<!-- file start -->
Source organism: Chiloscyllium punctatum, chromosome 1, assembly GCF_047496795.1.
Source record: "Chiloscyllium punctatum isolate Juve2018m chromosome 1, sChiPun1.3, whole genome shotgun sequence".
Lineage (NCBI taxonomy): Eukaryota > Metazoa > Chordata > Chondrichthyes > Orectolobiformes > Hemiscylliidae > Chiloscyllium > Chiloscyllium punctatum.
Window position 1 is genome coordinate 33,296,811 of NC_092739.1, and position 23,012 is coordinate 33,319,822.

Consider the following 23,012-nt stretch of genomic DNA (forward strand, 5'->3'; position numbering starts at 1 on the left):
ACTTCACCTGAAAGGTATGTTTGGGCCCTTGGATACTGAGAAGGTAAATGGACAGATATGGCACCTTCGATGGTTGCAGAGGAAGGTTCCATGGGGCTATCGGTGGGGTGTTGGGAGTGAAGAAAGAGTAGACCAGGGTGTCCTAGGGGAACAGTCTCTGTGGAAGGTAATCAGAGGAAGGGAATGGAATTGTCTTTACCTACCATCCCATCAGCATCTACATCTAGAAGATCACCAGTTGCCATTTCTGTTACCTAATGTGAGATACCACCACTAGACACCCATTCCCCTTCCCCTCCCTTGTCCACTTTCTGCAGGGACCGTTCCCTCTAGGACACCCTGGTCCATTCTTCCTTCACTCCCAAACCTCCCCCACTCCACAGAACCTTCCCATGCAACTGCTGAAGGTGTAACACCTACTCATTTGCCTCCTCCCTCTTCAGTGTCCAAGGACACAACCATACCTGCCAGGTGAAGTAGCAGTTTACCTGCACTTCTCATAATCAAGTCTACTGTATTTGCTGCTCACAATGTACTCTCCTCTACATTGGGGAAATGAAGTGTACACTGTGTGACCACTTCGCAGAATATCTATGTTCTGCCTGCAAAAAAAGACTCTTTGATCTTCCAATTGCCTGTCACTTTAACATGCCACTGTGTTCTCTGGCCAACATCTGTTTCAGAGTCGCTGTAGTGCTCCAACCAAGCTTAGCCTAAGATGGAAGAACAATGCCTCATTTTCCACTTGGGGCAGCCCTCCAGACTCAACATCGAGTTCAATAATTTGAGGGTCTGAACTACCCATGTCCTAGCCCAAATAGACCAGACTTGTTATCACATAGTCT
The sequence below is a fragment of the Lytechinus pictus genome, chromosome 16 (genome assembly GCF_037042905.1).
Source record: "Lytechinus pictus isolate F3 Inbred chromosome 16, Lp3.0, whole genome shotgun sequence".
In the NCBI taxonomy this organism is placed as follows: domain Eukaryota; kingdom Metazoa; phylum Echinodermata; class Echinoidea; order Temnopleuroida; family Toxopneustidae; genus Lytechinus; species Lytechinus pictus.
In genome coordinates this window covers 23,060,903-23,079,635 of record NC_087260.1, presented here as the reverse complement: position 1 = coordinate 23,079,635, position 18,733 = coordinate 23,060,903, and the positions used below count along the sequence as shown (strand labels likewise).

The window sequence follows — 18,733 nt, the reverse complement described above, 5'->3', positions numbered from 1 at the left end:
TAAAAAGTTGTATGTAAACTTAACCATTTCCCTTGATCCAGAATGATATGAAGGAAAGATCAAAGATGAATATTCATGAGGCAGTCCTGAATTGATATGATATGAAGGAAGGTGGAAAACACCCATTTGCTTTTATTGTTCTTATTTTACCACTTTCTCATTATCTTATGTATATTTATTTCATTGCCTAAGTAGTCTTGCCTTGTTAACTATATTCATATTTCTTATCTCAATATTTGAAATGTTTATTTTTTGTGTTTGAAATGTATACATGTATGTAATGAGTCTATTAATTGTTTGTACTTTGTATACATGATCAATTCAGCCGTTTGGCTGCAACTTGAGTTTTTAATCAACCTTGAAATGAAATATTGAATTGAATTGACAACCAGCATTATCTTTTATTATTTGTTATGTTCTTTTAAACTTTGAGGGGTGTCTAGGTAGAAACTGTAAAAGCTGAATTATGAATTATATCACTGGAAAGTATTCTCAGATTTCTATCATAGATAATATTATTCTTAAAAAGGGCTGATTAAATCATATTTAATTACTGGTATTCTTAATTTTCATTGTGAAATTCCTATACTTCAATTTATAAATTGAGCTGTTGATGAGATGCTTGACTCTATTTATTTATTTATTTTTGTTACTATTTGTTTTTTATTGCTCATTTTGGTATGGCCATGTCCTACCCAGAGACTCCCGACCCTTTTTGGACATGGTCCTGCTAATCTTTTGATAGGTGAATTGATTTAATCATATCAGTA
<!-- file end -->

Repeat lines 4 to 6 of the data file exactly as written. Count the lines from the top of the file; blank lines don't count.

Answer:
Window position 1 is genome coordinate 33,296,811 of NC_092739.1, and position 23,012 is coordinate 33,319,822.

Consider the following 23,012-nt stretch of genomic DNA (forward strand, 5'->3'; position numbering starts at 1 on the left):
ACTTCACCTGAAAGGTATGTTTGGGCCCTTGGATACTGAGAAGGTAAATGGACAGATATGGCACCTTCGATGGTTGCAGAGGAAGGTTCCATGGGGCTATCGGTGGGGTGTTGGGAGTGAAGAAAGAGTAGACCAGGGTGTCCTAGGGGAACAGTCTCTGTGGAAGGTAATCAGAGGAAGGGAATGGAATTGTCTTTACCTACCATCCCATCAGCATCTACATCTAGAAGATCACCAGTTGCCATTTCTGTTACCTAATGTGAGATACCACCACTAGACACCCATTCCCCTTCCCCTCCCTTGTCCACTTTCTGCAGGGACCGTTCCCTCTAGGACACCCTGGTCCATTCTTCCTTCACTCCCAAACCTCCCCCACTCCACAGAACCTTCCCATGCAACTGCTGAAGGTGTAACACCTACTCATTTGCCTCCTCCCTCTTCAGTGTCCAAGGACACAACCATACCTGCCAGGTGAAGTAGCAGTTTACCTGCACTTCTCATAATCAAGTCTACTGTATTTGCTGCTCACAATGTACTCTCCTCTACATTGGGGAAATGAAGTGTACACTGTGTGACCACTTCGCAGAATATCTATGTTCTGCCTGCAAAAAAAGACTCTTTGATCTTCCAATTGCCTGTCACTTTAACATGCCACTGTGTTCTCTGGCCAACATCTGTTTCAGAGTCGCTGTAGTGCTCCAACCAAGCTTAGCCTAAGATGGAAGAACAATGCCTCATTTTCCACTTGGGGCAGCCCTCCAGACTCAACATCGAGTTCAATAATTTGAGGGTCTGAACTACCCATGTCCTAGCCCAAATAGACCAGACTTGTTATCACATAGTCT